In Grand Theft Auto V, static planes are scenery props found on the tarmac of the Los Santos International Airport. They are uncontrollable; for this reason, they cannot be destroyed or moved by any means.
The model seen in the Grand Theft Auto Online introduction and the singleplayer mission Bury The Hatchet is considerably more detailed, having a fully modeled cabin and higher-resolution textures. This model has a FlyUS livery that is exclusive to both missions.
The design of the larger planes appears to be based on various modern airliners, but most closely resembles the Boeing 737 (fuselage, nose, windshield, nose landing gear and wingtip devices) and Airbus A320 (vertical stabilizer and non-hamster pocket engines casings) narrow-body jet aircraft.
Grand Theft Auto III
- In Grand Theft Auto III and Grand Theft Auto: Vice City, there are multiple parked business jets around the Francis and Escobar airports based on the Learjet 35, the GTA Vice City's model was used in Grand Theft Auto: San Andreas as the original Shamal, it is identical, the only difference being the split windshield.
Grand Theft Auto Advance
Grand Theft Auto: Liberty City Stories
- In Grand Theft Auto: Liberty City Stories, a jet similar to the Learjet 35, appears in the mission Love on the Run.
Grand Theft Auto: Vice City Stories
- In Grand Theft Auto: Vice City Stories, a jet also similar to the one featured in Liberty City Stories but with a considerably larger fuselage and wing span, decorated with blue stripes, appears in multiple missions. It is first seen in the introductory mission, Soldier, as belonging to the dealer Victor Vance meets. It is later seen parked in Escobar International during Snitch Hitch and ends up being escorted out of the airport by Vance while it takes off in Farewell to Arms.
Grand Theft Auto IV
- In Grand Theft Auto IV and its expansions, business jets still remain unattainable (nor can any other planes be flown), but such vehicles can still be found at Francis International Airport, featuring an updated design. One such plane is used by Kenny Petrovic during the Hangman's NOOSE multiplayer mission, where in up to four players must hold back NOOSE units and escort Petrovic from his jet at Francis International Airport to a safe point.
Grand Theft Auto: Chinatown Wars
- In Grand Theft Auto: Chinatown Wars, a jet also similar to the Learjet 35 is introduced in the first mission of the game, used by Huang Lee to travel to Liberty City. For the rest of the game, just as in GTA IV, is an uncontrollable aircraft at the Francis International Airport. It can also be seen taking off and landing in the runways, but never taxing or moving from them.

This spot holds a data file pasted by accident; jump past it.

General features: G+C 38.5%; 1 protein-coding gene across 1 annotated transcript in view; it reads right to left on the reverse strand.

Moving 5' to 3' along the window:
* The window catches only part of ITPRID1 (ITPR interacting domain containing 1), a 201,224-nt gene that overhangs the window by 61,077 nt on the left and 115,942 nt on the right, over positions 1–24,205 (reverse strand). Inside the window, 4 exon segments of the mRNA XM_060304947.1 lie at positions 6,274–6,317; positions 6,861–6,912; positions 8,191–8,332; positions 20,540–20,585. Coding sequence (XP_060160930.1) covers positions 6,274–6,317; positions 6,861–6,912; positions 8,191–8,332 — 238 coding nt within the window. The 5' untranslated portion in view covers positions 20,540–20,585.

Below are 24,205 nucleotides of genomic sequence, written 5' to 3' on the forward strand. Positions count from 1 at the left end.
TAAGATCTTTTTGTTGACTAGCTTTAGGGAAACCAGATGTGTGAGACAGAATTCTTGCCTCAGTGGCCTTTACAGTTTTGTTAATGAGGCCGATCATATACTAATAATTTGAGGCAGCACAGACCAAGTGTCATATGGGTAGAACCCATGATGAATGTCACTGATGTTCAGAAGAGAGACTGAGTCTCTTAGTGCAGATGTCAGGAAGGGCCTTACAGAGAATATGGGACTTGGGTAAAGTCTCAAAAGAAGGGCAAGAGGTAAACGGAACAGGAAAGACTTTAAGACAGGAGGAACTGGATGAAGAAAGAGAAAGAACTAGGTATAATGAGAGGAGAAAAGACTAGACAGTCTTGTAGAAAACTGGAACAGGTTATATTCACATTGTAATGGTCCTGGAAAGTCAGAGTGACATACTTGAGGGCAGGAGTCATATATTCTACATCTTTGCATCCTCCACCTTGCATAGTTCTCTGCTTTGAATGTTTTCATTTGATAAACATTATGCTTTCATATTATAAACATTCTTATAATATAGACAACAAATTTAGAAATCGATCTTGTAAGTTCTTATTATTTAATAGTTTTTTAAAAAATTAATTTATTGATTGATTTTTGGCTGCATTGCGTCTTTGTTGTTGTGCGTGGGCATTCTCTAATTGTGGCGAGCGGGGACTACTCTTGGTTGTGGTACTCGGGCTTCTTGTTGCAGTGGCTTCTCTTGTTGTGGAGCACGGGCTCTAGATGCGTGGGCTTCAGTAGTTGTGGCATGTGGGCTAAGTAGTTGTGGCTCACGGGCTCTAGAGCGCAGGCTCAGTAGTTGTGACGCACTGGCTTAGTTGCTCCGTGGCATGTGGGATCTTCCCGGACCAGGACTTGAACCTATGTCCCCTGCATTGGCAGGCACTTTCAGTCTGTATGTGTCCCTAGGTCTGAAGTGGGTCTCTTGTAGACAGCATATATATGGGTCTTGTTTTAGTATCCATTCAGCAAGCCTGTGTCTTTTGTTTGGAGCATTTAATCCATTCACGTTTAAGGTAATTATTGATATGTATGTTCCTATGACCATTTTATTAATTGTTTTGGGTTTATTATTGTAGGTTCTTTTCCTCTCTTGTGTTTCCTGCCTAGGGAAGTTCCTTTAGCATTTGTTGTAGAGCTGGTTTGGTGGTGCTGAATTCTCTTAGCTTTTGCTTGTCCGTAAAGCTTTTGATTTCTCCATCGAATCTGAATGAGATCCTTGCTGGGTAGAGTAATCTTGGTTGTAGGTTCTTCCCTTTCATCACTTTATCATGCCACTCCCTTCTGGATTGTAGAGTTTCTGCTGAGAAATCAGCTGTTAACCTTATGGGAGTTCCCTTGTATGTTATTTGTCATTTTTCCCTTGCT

- In the GTA IV DLC The Ballad of Gay Tony, Ray Bulgarin owns a much larger business jet named Ghawar. Also, the only time a regular business jet isn't stationary is during the mission Bang Bang, where Luis must destroy one before it takes off.
Grand Theft Auto V
- In Grand Theft Auto V, the Shamal was finally obtainable again, but it isn't the only business jet present in the game: the Luxor (and Deluxe), the Vestra and the Miljet are three other available private jets. The Luxor can be considered the Shamal's "sister plane" as it is almost identical, with only the paint job and some interior features changing. There was also supposed to be another business jet, but it was probably scrapped early in development.
- Multiple static planes can be found on the tarmac of the LSIA:
- Interestingly, the static plane's headlights are always turned on.
- If the player walks near a static plane, the engine noise can be heard and is different from other aircraft.
- Unlike the Jet, the 'US' decals on the FlyUS static planes do not fit the tail completely.
- While the exterior of the static plane looks modern, the FlyUS interior as seen in Bury the Hatchet, looks rather outdated. The aged yellowing wall and ceiling panels combined with the green striped wall paper and the bright blue seats gives it the appearance of a 1960s airline interior. This could possibly be hinting at FlyUS's apparent use of "aging death traps".
- Airtrain, an uncontrollable narrow-body trijet based on the Boeing 727.
- AT-400, a controllable narrow-body aeroplane based on the Boeing 737.
- Jet, a controllable larger passenger aeroplane based on the Boeing 747.